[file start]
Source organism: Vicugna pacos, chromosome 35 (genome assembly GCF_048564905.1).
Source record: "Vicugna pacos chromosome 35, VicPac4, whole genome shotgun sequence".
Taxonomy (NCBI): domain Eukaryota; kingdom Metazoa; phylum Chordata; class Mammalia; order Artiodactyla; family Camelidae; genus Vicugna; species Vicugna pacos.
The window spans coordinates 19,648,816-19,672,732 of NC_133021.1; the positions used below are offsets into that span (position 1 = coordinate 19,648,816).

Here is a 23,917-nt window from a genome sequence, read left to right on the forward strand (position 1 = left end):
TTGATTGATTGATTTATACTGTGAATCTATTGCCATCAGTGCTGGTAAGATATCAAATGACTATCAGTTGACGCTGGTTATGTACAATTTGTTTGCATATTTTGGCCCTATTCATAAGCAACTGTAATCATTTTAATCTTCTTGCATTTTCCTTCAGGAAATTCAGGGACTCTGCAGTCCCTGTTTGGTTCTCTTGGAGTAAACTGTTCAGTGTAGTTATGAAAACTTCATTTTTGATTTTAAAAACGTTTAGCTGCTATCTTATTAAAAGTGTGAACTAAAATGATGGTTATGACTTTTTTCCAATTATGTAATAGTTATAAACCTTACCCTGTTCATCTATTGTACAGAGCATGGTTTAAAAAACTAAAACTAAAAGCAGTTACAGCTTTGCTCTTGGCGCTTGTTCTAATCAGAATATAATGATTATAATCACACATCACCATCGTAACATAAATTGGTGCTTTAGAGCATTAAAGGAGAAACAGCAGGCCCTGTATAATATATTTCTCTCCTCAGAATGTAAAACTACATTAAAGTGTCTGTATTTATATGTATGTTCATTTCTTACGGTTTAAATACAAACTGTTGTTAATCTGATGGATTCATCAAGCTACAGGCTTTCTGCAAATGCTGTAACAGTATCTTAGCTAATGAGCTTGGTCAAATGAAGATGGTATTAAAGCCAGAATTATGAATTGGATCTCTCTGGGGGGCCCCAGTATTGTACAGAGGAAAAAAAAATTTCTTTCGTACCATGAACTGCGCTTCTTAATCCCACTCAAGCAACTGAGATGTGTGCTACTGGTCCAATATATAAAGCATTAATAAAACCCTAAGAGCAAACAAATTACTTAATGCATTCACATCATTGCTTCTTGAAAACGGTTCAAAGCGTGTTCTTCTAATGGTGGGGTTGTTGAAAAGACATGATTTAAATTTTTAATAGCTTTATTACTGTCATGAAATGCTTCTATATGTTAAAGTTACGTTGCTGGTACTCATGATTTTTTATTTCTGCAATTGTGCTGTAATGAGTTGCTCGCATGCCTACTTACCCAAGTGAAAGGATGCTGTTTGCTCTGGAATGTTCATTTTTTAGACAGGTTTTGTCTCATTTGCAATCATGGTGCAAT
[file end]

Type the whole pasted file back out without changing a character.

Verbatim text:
Source organism: Vicugna pacos, chromosome 35 (genome assembly GCF_048564905.1).
Source record: "Vicugna pacos chromosome 35, VicPac4, whole genome shotgun sequence".
Taxonomy (NCBI): domain Eukaryota; kingdom Metazoa; phylum Chordata; class Mammalia; order Artiodactyla; family Camelidae; genus Vicugna; species Vicugna pacos.
The window spans coordinates 19,648,816-19,672,732 of NC_133021.1; the positions used below are offsets into that span (position 1 = coordinate 19,648,816).

Here is a 23,917-nt window from a genome sequence, read left to right on the forward strand (position 1 = left end):
TTGATTGATTGATTTATACTGTGAATCTATTGCCATCAGTGCTGGTAAGATATCAAATGACTATCAGTTGACGCTGGTTATGTACAATTTGTTTGCATATTTTGGCCCTATTCATAAGCAACTGTAATCATTTTAATCTTCTTGCATTTTCCTTCAGGAAATTCAGGGACTCTGCAGTCCCTGTTTGGTTCTCTTGGAGTAAACTGTTCAGTGTAGTTATGAAAACTTCATTTTTGATTTTAAAAACGTTTAGCTGCTATCTTATTAAAAGTGTGAACTAAAATGATGGTTATGACTTTTTTCCAATTATGTAATAGTTATAAACCTTACCCTGTTCATCTATTGTACAGAGCATGGTTTAAAAAACTAAAACTAAAAGCAGTTACAGCTTTGCTCTTGGCGCTTGTTCTAATCAGAATATAATGATTATAATCACACATCACCATCGTAACATAAATTGGTGCTTTAGAGCATTAAAGGAGAAACAGCAGGCCCTGTATAATATATTTCTCTCCTCAGAATGTAAAACTACATTAAAGTGTCTGTATTTATATGTATGTTCATTTCTTACGGTTTAAATACAAACTGTTGTTAATCTGATGGATTCATCAAGCTACAGGCTTTCTGCAAATGCTGTAACAGTATCTTAGCTAATGAGCTTGGTCAAATGAAGATGGTATTAAAGCCAGAATTATGAATTGGATCTCTCTGGGGGGCCCCAGTATTGTACAGAGGAAAAAAAAATTTCTTTCGTACCATGAACTGCGCTTCTTAATCCCACTCAAGCAACTGAGATGTGTGCTACTGGTCCAATATATAAAGCATTAATAAAACCCTAAGAGCAAACAAATTACTTAATGCATTCACATCATTGCTTCTTGAAAACGGTTCAAAGCGTGTTCTTCTAATGGTGGGGTTGTTGAAAAGACATGATTTAAATTTTTAATAGCTTTATTACTGTCATGAAATGCTTCTATATGTTAAAGTTACGTTGCTGGTACTCATGATTTTTTATTTCTGCAATTGTGCTGTAATGAGTTGCTCGCATGCCTACTTACCCAAGTGAAAGGATGCTGTTTGCTCTGGAATGTTCATTTTTTAGACAGGTTTTGTCTCATTTGCAATCATGGTGCAAT